Judgmentalism – Not a Sport to Pursue

The moon from a roof terrace, Harrogate Yorkshire.
The moon from a roof terrace, Harrogate Yorkshire.

The following is a quote from a comment left some time ago now. I’ve been sitting with what to say in answer especially as the book referenced in the comment left me…not hanging in uncertainty as the write says of herself below, just a tad perplexed.

Recently I’ve been reading material that deals with the realization of our desires, and have been trying to reconcile it with the Buddhist position of no desire, and I guess I could say that I’m hanging in uncertainty! I think that one can only live in the present, and that breathing and accepting what one is experiencing in that moment (even though you “want” more) is the only way to live. I’ve come a long way in coming to this understanding…..(here follows a quote from a book)

Frankly I don’t visit the spiritual section or self help section or even the religious/Buddhist section in bookstores and only very rarely visit on-line stores. So my perplexedness is now realizing there is a whole huge world of material out there about getting what one wants, or the realization of our desires which seems to have gone to a whole new level! Frankly, and I know this is an unpopular thought, I’d say it is best to walk past, walk outside and take some sunshine in a nearby park instead of leafing through books such as these.

And yet, and perhaps, it is through such material people come to practice in a faith tradition or take their spiritual understanding deeper as the writer above has done and says as much too. I’ve come a long way in coming to this understanding….(spiritual understanding), and I know she has. And if I cast my mind back pre-monasticism, and am honest, I too read widely in search of answers to the big questions. Perhaps it was part of refining what it was that I REALLY wanted. Then found it, not in a book!

As for the subject of desire in Buddhist teaching. Suffering, the first of the Four Nobel Truths is caused primarily, but not exclusively, by tanha which is translated as thirst, desire or craving. As long as we are flesh and blood and however enlightened we might be, desire will arise. It is the thirsting after that which we desire (even holy matters) which is the continuation of suffering. The sad thing is that however much we get what we desire it is never enough. There are always more subtle desires, or not so subtle ones to pursue. Endlessly. Wanting is a wily beast! As the thirsting after is seen, and seen for what it is, yes indeed ones desires/needs/wants become fewer and perhaps more basic to survival. But self judgment and judgment of others around the subject of, the level of and the content of desire is a sport best let go of very quickly indeed! And constantly.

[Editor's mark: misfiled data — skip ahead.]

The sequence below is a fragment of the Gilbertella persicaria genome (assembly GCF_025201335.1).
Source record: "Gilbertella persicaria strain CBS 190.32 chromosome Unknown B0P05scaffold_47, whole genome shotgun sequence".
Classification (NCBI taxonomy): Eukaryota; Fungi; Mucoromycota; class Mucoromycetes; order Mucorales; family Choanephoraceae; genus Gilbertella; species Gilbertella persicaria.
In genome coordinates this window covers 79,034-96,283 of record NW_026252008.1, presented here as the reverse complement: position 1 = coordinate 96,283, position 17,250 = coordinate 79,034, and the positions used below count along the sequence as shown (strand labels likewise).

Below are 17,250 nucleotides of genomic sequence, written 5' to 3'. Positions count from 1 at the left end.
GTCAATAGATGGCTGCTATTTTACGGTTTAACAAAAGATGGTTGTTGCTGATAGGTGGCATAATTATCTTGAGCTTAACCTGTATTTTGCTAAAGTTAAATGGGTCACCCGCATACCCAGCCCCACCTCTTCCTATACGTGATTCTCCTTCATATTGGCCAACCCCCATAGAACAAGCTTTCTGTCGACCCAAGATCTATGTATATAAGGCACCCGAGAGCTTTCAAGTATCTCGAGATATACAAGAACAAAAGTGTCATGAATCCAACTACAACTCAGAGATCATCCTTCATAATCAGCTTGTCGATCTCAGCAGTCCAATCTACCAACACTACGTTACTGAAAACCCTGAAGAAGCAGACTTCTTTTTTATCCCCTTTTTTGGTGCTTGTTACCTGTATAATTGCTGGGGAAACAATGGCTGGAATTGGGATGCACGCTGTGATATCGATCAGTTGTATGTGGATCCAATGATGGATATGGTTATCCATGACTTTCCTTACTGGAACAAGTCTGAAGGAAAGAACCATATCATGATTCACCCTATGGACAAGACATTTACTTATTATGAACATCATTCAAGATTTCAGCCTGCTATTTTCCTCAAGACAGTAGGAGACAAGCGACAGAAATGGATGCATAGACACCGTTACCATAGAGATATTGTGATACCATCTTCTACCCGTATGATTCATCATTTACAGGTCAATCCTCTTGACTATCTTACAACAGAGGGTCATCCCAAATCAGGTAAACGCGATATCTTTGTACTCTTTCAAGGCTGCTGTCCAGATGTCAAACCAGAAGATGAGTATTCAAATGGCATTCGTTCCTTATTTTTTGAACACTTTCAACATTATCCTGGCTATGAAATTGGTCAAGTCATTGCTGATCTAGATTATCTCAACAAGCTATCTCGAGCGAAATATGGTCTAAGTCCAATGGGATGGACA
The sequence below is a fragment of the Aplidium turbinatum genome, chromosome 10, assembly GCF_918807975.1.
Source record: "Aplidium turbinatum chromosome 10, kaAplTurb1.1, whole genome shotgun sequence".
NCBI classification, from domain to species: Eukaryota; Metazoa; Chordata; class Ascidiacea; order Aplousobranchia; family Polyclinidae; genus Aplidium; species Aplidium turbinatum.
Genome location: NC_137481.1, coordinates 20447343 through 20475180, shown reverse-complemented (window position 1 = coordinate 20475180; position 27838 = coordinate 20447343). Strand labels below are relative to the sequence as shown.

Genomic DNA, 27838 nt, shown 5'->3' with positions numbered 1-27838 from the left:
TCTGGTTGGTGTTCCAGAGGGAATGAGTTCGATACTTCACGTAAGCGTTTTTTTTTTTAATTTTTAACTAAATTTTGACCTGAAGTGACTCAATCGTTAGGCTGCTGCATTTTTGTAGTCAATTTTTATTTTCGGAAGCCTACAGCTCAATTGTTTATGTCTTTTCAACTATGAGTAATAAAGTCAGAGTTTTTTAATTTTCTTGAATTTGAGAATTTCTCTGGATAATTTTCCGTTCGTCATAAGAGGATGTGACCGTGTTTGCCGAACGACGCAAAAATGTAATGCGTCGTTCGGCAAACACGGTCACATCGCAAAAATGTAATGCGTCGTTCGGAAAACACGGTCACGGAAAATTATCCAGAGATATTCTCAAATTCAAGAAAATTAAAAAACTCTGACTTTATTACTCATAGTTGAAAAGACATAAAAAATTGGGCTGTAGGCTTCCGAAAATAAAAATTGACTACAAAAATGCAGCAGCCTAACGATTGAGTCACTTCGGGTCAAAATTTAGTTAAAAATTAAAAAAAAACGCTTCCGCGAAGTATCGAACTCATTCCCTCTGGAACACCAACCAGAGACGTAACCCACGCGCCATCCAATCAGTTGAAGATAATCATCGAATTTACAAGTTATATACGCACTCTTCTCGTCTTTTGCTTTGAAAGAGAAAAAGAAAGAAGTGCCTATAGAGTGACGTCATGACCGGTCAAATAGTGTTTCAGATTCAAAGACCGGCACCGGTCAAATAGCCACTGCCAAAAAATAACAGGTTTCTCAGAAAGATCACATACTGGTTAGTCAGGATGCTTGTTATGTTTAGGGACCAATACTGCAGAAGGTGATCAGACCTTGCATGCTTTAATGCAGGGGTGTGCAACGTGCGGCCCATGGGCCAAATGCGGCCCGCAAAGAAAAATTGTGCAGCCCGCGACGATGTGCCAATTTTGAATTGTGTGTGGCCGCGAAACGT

Last evening I enjoyed a lovely evening meal on, or in, a tiny roof terrace hosted by a sangha member and his wife. As the evening wore on the light dimmed to navy and the moon popped over the roof tops asking to be recorded. Thank you both so very much.

Seeing – Looking

The Art of Looking, a book reviewed extensively in Brain Pickings might at first glance appear a bit off topic in terms of Buddhist practice. However read on, take a look! There is talk of presence and paying attention and noticing. Although I have not had a chance to read all of the article quite yet what I have read resonates.

One of our senior monks will talk about perception from time to time. Our ears know how to hear, our eyes know how to see. What is needed is to loosen our tendency to go out there hunting. Indeed, more and more I am realizing one need not go out there seeking with ones eyes or ears or any of the other senses – what is there comes in!

Buddhist News Site

The Latest Buddhist News website has links to Buddhist related sites, talks, videos and of course….news. I bumped into the site as they linked to yesterdays post which was good of them. Or maybe somebody who knows Jade requested that it be linked. It is possible. If it was you, thank you.

Faith/Trust – Buddhism is a Religion

Phew! I have just spent quite a lot of time writing a post for the Field of Merit website. I’m linking to the article here because our getting charitable status means a huge amount to me personally and to the project itself. There maybe something of interest and help in the article too. I’m talking about how on earth one proceeds with ones life, the details of ones life, in such a way that one keeps true to ones basic spiritual intention which is based on faith. Not a word that some people go for. Why not try the word trust instead.

There is a line in the commentary to the Kyojukaimon (The Giving and Receiving of the Precepts) that goes, *The Buddha lacks for nothing, yet needs something. The Buddha that is the Field of Merit lacks for nothing and all of us who are engaged with this initiative lack for nothing. All that is needed is present right now. Nonetheless here we are poised and ready to step forward having been awarded charitable status. In our hands is a piece of paper with our charity number on it and between now and the opening of a hermitage door for our first guest is uncharted territory or empty space. It would seem obvious that we now leap forward and ‘fund-raise’ in order to fill that space with the necessary funds. And in a very real and practical sense that is indeed the effort that is called for. The something the Buddha needs. However the way that is approached and implemented is crucial to the spiritual integrity of the project. Now, later and much later.

Taken from Unfolding the Buddhas Teaching – Field of Merit.

**See note at the bottom of the Field of Merit post for the correct version of the quote. I’d remembered wrongly however the point still holds true.

The Misguided Monk – Animation Video

A big thank you to Angie for pointing towards this charming short video. A reconnection with the warmth of companionship.